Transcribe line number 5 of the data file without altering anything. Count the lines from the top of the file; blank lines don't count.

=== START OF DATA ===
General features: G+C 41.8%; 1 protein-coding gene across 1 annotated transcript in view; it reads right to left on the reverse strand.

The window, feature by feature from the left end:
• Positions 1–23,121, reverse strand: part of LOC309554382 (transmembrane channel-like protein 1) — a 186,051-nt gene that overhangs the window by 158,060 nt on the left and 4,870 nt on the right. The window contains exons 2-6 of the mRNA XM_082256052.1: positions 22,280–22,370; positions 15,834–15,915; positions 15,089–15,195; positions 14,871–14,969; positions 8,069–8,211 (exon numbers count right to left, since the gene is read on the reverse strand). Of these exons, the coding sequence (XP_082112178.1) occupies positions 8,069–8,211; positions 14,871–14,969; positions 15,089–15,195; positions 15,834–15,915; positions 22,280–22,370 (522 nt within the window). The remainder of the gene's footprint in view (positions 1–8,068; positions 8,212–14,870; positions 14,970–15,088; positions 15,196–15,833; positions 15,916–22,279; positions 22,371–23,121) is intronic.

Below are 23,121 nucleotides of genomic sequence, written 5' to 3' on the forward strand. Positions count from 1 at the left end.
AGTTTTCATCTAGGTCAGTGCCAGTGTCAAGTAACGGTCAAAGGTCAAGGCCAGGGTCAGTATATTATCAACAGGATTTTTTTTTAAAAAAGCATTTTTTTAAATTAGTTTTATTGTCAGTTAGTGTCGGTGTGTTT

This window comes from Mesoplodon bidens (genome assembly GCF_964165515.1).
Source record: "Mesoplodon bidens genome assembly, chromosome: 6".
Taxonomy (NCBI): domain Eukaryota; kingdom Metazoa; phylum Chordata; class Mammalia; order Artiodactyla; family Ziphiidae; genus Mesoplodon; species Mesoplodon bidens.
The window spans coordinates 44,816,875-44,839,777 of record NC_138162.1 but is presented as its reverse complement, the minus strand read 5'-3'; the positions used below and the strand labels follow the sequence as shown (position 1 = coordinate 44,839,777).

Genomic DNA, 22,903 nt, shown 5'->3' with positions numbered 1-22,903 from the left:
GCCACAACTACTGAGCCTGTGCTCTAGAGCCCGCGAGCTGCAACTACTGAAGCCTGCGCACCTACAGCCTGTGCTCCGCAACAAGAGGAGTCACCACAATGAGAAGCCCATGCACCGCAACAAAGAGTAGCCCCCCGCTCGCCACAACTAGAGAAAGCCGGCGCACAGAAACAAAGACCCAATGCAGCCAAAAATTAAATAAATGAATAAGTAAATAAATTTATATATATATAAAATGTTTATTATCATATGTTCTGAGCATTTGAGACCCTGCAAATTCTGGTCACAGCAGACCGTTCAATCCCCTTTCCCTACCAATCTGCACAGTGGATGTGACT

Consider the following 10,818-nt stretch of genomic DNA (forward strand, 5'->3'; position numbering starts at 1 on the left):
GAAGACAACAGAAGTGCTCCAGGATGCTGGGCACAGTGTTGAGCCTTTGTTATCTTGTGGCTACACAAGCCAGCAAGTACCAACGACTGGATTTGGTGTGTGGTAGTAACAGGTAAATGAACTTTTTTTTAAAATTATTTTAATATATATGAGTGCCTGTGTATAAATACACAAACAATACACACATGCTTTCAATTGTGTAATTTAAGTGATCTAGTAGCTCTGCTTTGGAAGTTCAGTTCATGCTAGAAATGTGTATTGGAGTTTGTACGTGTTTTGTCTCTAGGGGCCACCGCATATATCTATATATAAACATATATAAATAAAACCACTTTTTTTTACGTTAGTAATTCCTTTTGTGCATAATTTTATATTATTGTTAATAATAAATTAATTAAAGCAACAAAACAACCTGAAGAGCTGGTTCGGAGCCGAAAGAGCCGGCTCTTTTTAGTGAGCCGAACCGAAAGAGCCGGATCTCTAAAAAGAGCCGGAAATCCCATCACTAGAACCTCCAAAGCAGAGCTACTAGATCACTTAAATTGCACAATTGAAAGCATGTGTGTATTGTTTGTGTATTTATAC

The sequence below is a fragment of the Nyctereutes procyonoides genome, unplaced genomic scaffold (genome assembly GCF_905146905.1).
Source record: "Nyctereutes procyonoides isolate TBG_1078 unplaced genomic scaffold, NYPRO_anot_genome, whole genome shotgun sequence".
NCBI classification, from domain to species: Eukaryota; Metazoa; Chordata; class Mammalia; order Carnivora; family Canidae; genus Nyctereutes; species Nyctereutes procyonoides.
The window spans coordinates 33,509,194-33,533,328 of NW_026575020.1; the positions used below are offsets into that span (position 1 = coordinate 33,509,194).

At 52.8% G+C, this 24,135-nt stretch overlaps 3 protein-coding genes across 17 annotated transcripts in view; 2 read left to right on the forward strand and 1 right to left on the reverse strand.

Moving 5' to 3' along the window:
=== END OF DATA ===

AGTTTTCATCTAGGTCAGTGCCAGTGTCAAGTAACGGTCAAAGGTCAAGGCCAGGGTCAGTATATTATCAACAGGATTTTTTTTTAAAAAAGCATTTTTTTAAATTAGTTTTATTGTCAGTTAGTGTCGGTGTGTTT